Acrylic on Canvas
Acrylic on Canvas
Last month I gave in to the urge to explore painting without a very charged medium -- "wax" (encaustic/beeswax-pigments-resin). Things in the studio were very slow at first but eventually picked up like I predicted. But, the waiting is sometimes unnerving after a period of rapidly churning out painting after painting.
In the pursuit of searching for the true 'driver' in my work, I interrupted the comfortable rhythm of my studio practice. The dreaded but necessary "painter's block" came as a result of eliminating the process of managing hot palettes, pigments, resin, heat guns, torches, and safety issues. This large self-imposed gap forced me to adapt and go deeper. I was questioning the "why of wax"?
Why would I want to change materials after years of responding to it and dedicating the work to this challenging and rewarding medium? It seems the work is asking me to look for something that I am missing. In my self-investigation of the work of the last 5 years, there is something very interesting to me about it. The grid and hard edge was always the starting point for my work. But possibly due to my lack of exposure to like-minded painters, or responding directly to the medium itself, I unconsciously buried this in my paintings for years -- excavating layers and layers of wax trying to uncover the grid. Here, the response may have been to the medium instead of the medium providing the visual language? This is why I refer to Encaustic as a 'charged' medium. In the past 6 months the geometric abstraction and hard edge is more and more visible, the palette more complex as well as the engagement with a more complex composition.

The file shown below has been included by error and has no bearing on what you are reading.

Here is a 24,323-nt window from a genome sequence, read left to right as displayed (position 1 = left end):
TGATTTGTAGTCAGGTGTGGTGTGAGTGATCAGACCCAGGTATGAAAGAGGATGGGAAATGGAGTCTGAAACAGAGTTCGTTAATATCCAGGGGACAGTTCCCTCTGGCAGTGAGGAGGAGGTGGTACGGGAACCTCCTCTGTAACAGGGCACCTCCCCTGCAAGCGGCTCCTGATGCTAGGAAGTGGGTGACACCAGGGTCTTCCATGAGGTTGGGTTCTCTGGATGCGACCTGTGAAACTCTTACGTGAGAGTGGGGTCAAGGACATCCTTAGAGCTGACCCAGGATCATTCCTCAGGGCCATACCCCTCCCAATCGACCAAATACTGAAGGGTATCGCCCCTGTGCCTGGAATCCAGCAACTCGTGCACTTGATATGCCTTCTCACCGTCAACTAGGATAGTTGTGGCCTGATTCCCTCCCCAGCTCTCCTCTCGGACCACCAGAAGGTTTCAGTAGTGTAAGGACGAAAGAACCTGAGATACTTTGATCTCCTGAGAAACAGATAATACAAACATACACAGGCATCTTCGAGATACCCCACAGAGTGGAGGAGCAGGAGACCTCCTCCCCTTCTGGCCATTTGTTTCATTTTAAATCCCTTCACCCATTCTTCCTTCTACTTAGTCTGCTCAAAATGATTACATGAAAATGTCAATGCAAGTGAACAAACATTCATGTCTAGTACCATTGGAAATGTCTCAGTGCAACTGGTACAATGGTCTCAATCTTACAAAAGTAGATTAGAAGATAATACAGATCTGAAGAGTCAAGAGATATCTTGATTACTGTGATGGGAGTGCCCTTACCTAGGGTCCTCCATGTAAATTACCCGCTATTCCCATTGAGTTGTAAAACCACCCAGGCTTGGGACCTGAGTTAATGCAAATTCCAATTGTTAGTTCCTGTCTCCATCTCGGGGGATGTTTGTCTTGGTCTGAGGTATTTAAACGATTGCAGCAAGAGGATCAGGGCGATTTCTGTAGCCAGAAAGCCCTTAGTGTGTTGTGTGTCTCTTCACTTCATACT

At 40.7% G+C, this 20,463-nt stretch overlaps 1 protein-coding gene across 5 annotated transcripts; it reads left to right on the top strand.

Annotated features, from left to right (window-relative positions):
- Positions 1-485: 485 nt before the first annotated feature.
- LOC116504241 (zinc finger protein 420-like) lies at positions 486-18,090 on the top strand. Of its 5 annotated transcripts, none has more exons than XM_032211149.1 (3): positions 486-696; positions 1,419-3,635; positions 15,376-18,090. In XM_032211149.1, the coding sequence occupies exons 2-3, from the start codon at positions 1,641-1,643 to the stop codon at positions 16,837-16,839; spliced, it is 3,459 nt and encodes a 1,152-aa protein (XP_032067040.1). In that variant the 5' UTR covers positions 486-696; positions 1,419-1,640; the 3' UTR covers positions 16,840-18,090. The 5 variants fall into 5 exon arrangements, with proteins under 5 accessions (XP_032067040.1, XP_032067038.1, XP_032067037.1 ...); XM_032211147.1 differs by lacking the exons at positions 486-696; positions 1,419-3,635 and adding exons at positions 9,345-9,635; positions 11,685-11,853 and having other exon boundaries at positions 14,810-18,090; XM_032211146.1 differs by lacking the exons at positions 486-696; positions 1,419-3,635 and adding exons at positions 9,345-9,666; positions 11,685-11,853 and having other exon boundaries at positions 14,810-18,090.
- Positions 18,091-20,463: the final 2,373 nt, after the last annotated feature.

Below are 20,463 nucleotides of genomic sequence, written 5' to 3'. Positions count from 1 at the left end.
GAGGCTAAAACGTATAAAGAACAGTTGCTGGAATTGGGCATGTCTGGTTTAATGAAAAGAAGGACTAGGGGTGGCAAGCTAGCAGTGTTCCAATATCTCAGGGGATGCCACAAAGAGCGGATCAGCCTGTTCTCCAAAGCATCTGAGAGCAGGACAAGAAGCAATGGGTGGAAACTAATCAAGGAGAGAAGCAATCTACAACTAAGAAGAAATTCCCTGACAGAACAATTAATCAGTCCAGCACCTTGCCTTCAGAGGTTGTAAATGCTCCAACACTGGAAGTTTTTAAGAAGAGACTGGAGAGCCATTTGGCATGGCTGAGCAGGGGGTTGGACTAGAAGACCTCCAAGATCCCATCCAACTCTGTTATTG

These two new paintings, "Metronome" and "Pulse" came after a few weeks of playing around with another kind of paint, canvas over panel, color, and format. The simplification in this new process with minimal tools and more economical materials is freeing. This thought takes me back to the AbEx painters and their following a less conventional and more economical means to making art -- Pollack pouring house paints, and Jasper Johns' use of wax and newspapers.
Your familiar materials and comfort zone can limit your voice--affecting your work as a result. So, when new materials appear, or in my case, simplified, it translates to new possibilities when the work demands something -- knocking hard. Letting go of bits of familiar materials and experimenting at mid-point really undermines studio rituals including your judgements of where you think you should be.
As a painter, responding to the work is very necessary to my process even when it asks for a very uncomfortable change. And, when you can, it takes you hopefully where you need to be. The uncertainty and unpredictability of making art forces you to risk and want to believe it broadens your ability to make and find what you're looking for. I'm hanging with this and ready to start on a new painting tomorrow.